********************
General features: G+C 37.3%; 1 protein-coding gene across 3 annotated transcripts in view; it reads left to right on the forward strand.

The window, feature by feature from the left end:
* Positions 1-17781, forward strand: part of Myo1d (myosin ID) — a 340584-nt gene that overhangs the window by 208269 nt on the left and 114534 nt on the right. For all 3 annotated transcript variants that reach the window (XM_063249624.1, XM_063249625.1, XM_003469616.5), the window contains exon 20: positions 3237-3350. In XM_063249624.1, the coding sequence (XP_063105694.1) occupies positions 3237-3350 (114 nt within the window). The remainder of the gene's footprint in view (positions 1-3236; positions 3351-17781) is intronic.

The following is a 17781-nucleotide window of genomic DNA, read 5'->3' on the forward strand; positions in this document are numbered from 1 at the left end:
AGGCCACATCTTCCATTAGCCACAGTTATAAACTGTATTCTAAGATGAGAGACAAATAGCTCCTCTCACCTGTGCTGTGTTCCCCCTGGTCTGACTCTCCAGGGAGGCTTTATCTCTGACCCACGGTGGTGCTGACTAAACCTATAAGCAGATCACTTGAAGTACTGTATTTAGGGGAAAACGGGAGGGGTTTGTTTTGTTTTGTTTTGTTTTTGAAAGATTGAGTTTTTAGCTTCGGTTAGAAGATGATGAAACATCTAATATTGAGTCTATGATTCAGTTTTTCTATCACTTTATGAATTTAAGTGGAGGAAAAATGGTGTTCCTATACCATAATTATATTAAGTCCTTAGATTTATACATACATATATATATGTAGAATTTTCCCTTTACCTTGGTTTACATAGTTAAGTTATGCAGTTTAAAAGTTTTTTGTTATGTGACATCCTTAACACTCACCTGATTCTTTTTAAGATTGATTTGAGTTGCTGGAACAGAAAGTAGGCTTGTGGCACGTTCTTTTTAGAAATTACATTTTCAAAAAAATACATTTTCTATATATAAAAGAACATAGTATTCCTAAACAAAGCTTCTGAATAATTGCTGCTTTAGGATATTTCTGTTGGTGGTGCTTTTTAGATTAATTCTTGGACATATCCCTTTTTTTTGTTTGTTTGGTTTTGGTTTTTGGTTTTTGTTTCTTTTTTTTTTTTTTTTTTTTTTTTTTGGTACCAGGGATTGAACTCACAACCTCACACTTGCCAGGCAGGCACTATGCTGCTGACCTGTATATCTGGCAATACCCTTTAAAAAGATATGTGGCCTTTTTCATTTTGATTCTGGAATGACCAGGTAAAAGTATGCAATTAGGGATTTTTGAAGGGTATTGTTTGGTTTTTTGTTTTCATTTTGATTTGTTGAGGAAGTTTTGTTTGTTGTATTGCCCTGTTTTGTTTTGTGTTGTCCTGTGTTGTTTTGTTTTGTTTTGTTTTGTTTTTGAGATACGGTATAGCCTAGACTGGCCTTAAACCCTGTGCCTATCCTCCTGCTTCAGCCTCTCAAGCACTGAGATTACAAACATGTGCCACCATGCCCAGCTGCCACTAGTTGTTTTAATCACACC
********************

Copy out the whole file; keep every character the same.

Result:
General features: G+C 37.3%; 1 protein-coding gene across 3 annotated transcripts in view; it reads left to right on the forward strand.

The window, feature by feature from the left end:
* Positions 1-17781, forward strand: part of Myo1d (myosin ID) — a 340584-nt gene that overhangs the window by 208269 nt on the left and 114534 nt on the right. For all 3 annotated transcript variants that reach the window (XM_063249624.1, XM_063249625.1, XM_003469616.5), the window contains exon 20: positions 3237-3350. In XM_063249624.1, the coding sequence (XP_063105694.1) occupies positions 3237-3350 (114 nt within the window). The remainder of the gene's footprint in view (positions 1-3236; positions 3351-17781) is intronic.

The following is a 17781-nucleotide window of genomic DNA, read 5'->3' on the forward strand; positions in this document are numbered from 1 at the left end:
AGGCCACATCTTCCATTAGCCACAGTTATAAACTGTATTCTAAGATGAGAGACAAATAGCTCCTCTCACCTGTGCTGTGTTCCCCCTGGTCTGACTCTCCAGGGAGGCTTTATCTCTGACCCACGGTGGTGCTGACTAAACCTATAAGCAGATCACTTGAAGTACTGTATTTAGGGGAAAACGGGAGGGGTTTGTTTTGTTTTGTTTTGTTTTTGAAAGATTGAGTTTTTAGCTTCGGTTAGAAGATGATGAAACATCTAATATTGAGTCTATGATTCAGTTTTTCTATCACTTTATGAATTTAAGTGGAGGAAAAATGGTGTTCCTATACCATAATTATATTAAGTCCTTAGATTTATACATACATATATATATGTAGAATTTTCCCTTTACCTTGGTTTACATAGTTAAGTTATGCAGTTTAAAAGTTTTTTGTTATGTGACATCCTTAACACTCACCTGATTCTTTTTAAGATTGATTTGAGTTGCTGGAACAGAAAGTAGGCTTGTGGCACGTTCTTTTTAGAAATTACATTTTCAAAAAAATACATTTTCTATATATAAAAGAACATAGTATTCCTAAACAAAGCTTCTGAATAATTGCTGCTTTAGGATATTTCTGTTGGTGGTGCTTTTTAGATTAATTCTTGGACATATCCCTTTTTTTTGTTTGTTTGGTTTTGGTTTTTGGTTTTTGTTTCTTTTTTTTTTTTTTTTTTTTTTTTTTGGTACCAGGGATTGAACTCACAACCTCACACTTGCCAGGCAGGCACTATGCTGCTGACCTGTATATCTGGCAATACCCTTTAAAAAGATATGTGGCCTTTTTCATTTTGATTCTGGAATGACCAGGTAAAAGTATGCAATTAGGGATTTTTGAAGGGTATTGTTTGGTTTTTTGTTTTCATTTTGATTTGTTGAGGAAGTTTTGTTTGTTGTATTGCCCTGTTTTGTTTTGTGTTGTCCTGTGTTGTTTTGTTTTGTTTTGTTTTGTTTTTGAGATACGGTATAGCCTAGACTGGCCTTAAACCCTGTGCCTATCCTCCTGCTTCAGCCTCTCAAGCACTGAGATTACAAACATGTGCCACCATGCCCAGCTGCCACTAGTTGTTTTAATCACACC